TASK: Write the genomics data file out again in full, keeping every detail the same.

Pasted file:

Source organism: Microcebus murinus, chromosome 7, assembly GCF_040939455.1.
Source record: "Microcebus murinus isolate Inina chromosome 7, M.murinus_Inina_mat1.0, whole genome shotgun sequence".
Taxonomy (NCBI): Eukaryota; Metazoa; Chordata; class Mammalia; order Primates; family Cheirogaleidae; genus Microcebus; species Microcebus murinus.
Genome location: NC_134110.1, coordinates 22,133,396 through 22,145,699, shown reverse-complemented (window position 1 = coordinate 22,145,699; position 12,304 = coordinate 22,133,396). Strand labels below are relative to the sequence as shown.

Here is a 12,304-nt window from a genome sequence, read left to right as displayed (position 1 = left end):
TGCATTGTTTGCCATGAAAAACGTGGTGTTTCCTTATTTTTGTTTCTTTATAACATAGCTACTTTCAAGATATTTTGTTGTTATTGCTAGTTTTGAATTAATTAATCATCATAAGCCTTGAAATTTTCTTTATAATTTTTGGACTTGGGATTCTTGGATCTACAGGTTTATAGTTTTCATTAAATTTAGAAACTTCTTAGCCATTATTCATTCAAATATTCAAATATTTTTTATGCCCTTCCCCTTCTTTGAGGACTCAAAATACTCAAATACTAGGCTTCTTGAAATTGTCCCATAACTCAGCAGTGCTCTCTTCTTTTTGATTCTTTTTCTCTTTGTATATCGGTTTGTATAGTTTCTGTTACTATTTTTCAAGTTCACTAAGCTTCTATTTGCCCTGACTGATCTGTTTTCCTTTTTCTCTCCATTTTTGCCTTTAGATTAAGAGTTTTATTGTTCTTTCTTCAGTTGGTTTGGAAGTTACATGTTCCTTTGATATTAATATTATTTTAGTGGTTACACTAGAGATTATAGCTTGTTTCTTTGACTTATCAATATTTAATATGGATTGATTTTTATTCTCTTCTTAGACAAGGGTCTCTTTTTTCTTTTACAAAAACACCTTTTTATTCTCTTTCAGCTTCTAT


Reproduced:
Source organism: Microcebus murinus, chromosome 7, assembly GCF_040939455.1.
Source record: "Microcebus murinus isolate Inina chromosome 7, M.murinus_Inina_mat1.0, whole genome shotgun sequence".
Taxonomy (NCBI): Eukaryota; Metazoa; Chordata; class Mammalia; order Primates; family Cheirogaleidae; genus Microcebus; species Microcebus murinus.
Genome location: NC_134110.1, coordinates 22,133,396 through 22,145,699, shown reverse-complemented (window position 1 = coordinate 22,145,699; position 12,304 = coordinate 22,133,396). Strand labels below are relative to the sequence as shown.

Here is a 12,304-nt window from a genome sequence, read left to right as displayed (position 1 = left end):
TGCATTGTTTGCCATGAAAAACGTGGTGTTTCCTTATTTTTGTTTCTTTATAACATAGCTACTTTCAAGATATTTTGTTGTTATTGCTAGTTTTGAATTAATTAATCATCATAAGCCTTGAAATTTTCTTTATAATTTTTGGACTTGGGATTCTTGGATCTACAGGTTTATAGTTTTCATTAAATTTAGAAACTTCTTAGCCATTATTCATTCAAATATTCAAATATTTTTTATGCCCTTCCCCTTCTTTGAGGACTCAAAATACTCAAATACTAGGCTTCTTGAAATTGTCCCATAACTCAGCAGTGCTCTCTTCTTTTTGATTCTTTTTCTCTTTGTATATCGGTTTGTATAGTTTCTGTTACTATTTTTCAAGTTCACTAAGCTTCTATTTGCCCTGACTGATCTGTTTTCCTTTTTCTCTCCATTTTTGCCTTTAGATTAAGAGTTTTATTGTTCTTTCTTCAGTTGGTTTGGAAGTTACATGTTCCTTTGATATTAATATTATTTTAGTGGTTACACTAGAGATTATAGCTTGTTTCTTTGACTTATCAATATTTAATATGGATTGATTTTTATTCTCTTCTTAGACAAGGGTCTCTTTTTTCTTTTACAAAAACACCTTTTTATTCTCTTTCAGCTTCTAT